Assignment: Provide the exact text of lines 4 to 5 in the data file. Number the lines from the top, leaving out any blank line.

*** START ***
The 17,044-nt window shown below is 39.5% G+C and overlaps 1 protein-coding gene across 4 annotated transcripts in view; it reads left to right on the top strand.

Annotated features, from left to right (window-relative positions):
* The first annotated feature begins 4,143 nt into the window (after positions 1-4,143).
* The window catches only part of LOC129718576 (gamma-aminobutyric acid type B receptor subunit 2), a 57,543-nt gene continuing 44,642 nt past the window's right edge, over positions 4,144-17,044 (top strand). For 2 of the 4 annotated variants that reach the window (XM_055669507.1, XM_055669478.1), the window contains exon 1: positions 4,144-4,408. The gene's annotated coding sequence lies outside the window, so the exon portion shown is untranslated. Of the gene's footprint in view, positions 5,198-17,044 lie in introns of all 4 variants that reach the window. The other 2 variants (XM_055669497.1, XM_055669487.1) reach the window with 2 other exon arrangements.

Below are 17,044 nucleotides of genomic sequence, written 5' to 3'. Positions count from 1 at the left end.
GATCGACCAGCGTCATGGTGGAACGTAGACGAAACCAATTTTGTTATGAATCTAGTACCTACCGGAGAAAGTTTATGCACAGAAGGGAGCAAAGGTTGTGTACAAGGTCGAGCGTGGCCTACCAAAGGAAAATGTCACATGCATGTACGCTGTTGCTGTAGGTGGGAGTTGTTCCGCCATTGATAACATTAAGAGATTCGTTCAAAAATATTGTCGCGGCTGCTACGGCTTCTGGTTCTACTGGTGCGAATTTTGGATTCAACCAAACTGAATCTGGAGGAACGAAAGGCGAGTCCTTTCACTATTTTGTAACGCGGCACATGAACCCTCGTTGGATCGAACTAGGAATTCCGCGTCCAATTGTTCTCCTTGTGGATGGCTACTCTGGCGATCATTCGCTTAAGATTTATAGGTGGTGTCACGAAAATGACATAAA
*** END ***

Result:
* The window catches only part of LOC129718576 (gamma-aminobutyric acid type B receptor subunit 2), a 57,543-nt gene continuing 44,642 nt past the window's right edge, over positions 4,144-17,044 (top strand). For 2 of the 4 annotated variants that reach the window (XM_055669507.1, XM_055669478.1), the window contains exon 1: positions 4,144-4,408. The gene's annotated coding sequence lies outside the window, so the exon portion shown is untranslated. Of the gene's footprint in view, positions 5,198-17,044 lie in introns of all 4 variants that reach the window. The other 2 variants (XM_055669497.1, XM_055669487.1) reach the window with 2 other exon arrangements.

Below are 17,044 nucleotides of genomic sequence, written 5' to 3'. Positions count from 1 at the left end.